Sitting in a barbershop Monday, waiting for a chair to open up, I was watching along with everyone else the television coverage of last weekend’s mass shootings in El Paso, Texas and Dayton, Ohio. A guy getting a haircut was giving his two cents. It’s all the coverage that’s the problem. These type of things have always happened, we just didn’t hear about it as much.

His argument was not only illogical but demonstrably false. Of course, on the issue of mass shootings and what to do about them, no one is making sense.


Within minutes of the shootings, the inevitable blame game resumed with both sides returning to their tired talking points. At least the “thoughts and prayers” that became such a cliche after past mass shootings showed recognition that actual lives were lost, families ripped apart, bright futures destroyed. We don’t even pause long enough for that anymore, it’s straight to the argument.

Both sides seem to think they have the answer. Both sides recoil at the thought of embracing anything the other side has to say. To some it’s all about gun control, as if there is no other way to kill and create havoc. To others it’s all about mental illness, as if there aren’t crazy people the world over who don’t commit heinous acts.

Here’s the deal. There is no one answer. Anyone who thinks otherwise is as foolish as the revisionist historian sitting in that barber chair. This problem is many years in the making with myriad, interconnected issues and it won’t be solved overnight or without both sides cooperating.

Do we have a problem with guns in this country? Of course we do. If you aren’t willing to concede that, you either aren’t paying attention, are far more worried about constitutional theory than human lives or are just an idiot. That doesn’t mean it’s time to revoke the Second Amendment. It doesn’t mean anyone’s going to come after your weaponry if you give them no reason to do so.

But why not take away the most convenient and effective way to inflict mass casualties? We had a ban on so-called assault weapons from 1994 to 2004. A similar one could’ve been imposed after the Sandy Hook shooting but was voted down by the Senate. Would a ban on assault weapons make a huge difference in gun homicide rates? Nope. Most shootings are not done by semi-automatic weapons. But far too many of these mass shootings, in which dozens of lives can be lost in minutes, do involve these weapons. No one needs these guns, not for sport, not for protection.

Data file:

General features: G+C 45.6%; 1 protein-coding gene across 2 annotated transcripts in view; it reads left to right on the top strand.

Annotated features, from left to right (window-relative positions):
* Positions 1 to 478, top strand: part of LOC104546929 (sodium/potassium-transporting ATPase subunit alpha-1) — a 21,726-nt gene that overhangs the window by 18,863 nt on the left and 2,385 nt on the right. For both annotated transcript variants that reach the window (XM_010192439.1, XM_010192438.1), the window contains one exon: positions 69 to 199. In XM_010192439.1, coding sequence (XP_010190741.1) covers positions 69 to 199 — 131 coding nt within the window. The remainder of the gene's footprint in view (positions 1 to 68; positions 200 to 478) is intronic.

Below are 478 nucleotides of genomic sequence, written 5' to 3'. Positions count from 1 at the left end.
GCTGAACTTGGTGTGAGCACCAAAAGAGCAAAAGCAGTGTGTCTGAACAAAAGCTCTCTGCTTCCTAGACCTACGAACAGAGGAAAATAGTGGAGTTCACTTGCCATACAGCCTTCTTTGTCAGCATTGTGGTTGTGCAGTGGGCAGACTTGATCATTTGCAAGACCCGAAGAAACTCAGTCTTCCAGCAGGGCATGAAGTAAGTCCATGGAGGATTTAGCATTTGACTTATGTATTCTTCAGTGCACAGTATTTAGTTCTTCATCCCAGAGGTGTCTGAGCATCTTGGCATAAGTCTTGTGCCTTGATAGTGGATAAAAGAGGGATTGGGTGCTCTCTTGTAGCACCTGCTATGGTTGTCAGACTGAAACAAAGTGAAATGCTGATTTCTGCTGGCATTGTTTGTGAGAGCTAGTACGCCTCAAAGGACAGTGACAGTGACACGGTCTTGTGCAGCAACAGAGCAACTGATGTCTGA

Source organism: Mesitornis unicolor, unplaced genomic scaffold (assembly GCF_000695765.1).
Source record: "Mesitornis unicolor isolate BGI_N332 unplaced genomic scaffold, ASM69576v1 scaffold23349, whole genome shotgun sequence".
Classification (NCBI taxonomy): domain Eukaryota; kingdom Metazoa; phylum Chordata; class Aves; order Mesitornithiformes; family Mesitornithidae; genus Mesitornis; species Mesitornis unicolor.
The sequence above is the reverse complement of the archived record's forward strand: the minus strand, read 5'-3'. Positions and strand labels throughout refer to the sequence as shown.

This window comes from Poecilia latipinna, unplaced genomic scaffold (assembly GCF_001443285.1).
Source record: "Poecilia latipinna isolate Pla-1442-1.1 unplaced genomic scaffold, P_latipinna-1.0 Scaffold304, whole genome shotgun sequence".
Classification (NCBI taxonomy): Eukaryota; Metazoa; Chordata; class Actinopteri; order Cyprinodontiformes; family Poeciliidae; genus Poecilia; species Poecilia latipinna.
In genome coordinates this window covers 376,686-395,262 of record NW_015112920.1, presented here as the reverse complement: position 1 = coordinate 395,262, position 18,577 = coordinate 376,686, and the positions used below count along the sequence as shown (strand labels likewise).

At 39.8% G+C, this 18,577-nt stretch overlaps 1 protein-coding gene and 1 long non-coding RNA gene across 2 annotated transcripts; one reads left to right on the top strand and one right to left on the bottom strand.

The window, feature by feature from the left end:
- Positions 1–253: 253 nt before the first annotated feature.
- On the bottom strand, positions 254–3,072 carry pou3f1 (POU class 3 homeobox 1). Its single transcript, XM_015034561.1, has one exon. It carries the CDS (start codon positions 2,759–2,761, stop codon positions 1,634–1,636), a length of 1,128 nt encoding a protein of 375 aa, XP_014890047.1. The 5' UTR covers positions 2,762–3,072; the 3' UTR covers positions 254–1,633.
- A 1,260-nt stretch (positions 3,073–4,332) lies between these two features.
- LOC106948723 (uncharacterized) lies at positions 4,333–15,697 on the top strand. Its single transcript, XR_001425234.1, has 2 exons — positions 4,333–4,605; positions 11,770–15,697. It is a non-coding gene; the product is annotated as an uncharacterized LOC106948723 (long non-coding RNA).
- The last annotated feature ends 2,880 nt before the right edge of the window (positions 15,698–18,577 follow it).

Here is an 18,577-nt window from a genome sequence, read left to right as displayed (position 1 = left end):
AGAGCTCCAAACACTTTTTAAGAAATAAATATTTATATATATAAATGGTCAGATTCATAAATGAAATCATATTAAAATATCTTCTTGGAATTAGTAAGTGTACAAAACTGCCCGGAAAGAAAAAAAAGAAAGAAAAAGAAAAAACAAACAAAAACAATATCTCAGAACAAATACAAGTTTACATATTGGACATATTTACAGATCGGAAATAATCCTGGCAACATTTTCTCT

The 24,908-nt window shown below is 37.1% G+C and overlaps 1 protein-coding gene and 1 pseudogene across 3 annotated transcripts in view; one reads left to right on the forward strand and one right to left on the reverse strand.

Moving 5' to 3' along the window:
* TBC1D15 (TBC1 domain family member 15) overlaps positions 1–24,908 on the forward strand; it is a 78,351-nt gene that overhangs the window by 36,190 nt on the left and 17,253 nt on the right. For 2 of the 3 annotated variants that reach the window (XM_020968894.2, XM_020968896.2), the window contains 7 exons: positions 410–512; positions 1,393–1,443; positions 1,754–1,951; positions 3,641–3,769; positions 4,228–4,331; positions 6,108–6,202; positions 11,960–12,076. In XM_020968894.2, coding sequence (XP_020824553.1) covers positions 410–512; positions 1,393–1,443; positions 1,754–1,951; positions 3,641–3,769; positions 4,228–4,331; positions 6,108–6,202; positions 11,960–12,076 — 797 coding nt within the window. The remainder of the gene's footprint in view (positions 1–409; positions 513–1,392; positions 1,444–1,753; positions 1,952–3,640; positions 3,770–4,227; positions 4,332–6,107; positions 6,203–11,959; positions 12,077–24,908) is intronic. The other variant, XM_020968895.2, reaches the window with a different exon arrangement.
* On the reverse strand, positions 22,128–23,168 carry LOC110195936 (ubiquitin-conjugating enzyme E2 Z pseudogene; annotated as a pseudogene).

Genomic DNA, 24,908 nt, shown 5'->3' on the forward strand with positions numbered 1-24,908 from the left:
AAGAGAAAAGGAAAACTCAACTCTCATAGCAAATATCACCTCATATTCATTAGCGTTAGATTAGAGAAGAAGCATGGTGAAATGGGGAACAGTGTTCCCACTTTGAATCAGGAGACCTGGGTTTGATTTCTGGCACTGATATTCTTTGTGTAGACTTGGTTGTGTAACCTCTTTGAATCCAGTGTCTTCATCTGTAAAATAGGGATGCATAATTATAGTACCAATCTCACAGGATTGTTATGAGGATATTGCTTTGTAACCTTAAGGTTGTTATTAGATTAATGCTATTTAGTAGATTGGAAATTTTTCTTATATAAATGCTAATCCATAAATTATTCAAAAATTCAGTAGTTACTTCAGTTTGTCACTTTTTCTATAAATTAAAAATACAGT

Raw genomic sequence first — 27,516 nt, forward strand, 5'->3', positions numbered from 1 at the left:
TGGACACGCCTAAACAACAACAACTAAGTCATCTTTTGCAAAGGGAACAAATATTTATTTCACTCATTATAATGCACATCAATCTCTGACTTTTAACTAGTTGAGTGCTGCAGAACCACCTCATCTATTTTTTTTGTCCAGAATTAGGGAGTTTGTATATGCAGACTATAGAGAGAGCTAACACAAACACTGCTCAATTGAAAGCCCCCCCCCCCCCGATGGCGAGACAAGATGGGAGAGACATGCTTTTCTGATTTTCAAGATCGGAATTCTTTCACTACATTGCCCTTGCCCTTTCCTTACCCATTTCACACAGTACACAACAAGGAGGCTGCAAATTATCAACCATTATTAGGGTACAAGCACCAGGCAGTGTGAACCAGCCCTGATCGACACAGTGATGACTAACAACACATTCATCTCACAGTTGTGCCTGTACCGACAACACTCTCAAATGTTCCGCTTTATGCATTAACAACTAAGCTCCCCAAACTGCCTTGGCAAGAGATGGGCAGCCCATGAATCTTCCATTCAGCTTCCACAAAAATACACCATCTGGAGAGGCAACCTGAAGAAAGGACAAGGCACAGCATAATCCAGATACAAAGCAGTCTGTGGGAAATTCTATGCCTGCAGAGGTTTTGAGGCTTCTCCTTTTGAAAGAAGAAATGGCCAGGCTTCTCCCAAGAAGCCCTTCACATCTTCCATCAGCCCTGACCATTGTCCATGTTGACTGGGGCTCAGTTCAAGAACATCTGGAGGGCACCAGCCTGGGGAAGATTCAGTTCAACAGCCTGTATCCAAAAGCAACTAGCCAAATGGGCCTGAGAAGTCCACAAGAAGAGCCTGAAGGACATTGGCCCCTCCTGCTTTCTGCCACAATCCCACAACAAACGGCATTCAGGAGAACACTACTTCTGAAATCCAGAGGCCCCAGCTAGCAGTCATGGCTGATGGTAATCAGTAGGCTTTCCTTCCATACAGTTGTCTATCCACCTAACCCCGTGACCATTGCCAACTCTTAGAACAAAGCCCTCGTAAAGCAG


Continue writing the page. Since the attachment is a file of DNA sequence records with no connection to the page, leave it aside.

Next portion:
More thorough background checks also seem an obvious measure. Even President Trump and Sen. Mitch McConnell are talking about passing legislation to this end. Of course, we’ve heard that before, but instead of being skeptical and dredging up the past, the Democrats should take advantage of this crack and work together to get something done. Trump did, after all, help outlaw bump stocks after the Las Vegas shooting.

Making it more difficult would help, but wouldn’t solve the problem. People who are willing to die in the act of killing aren’t too worried about breaking a law or two. Even if they can’t legally purchase a weapon, there are plenty out there to steal.

But if you think mass murder is all about guns, again, you’re either not paying attention, you’re too locked in to your own politics or you’re an idiot.

There are plenty of other ways to kill. Bombs. Trucks as assault vehicles. Old-school weaponry. Poison.

This is where we talk about mental health. Yes, we need to provide better mental health care in this country. We need to be able to take action against those believed to be dangerous, for their own protection and for others'. And we can’t ignore the many other factors that contribute, possibly pushing over the edge those already mentally ill or susceptible to radicalization.

That could mean religious zealots. That could mean those who see the media’s coverage of mass shootings as glorification. That could mean those who can’t separate video game killing from reality. That could definitely mean white supremacists.

And it’s still more than that. It’s law enforcement agencies not communicating well enough with each other. It’s schools being powerless to punish early behavior that shows warning signs. it’s the disintegration of the family unit. It’s the ever-widening chasm between the haves and the have-nots. It’s social media. Please don’t forget social media.

It’s all of us, Right and Left, arguing over who’s right and wrong, insulting those we disagree with politically, blaming the president or the media or the Facebook friend whose posts got so far out there they had to be blocked.

Enough blaming and arguing. The only way to even make headway against such a complex and horrific problem is to get all sides working together on the root causes of these depraved acts as well as the methods used to carry them out.


Bob Blubaugh is the editor of the Carroll County Times. His column appears Sundays. Email him at bob.blubaugh@carrollcountytimes.com.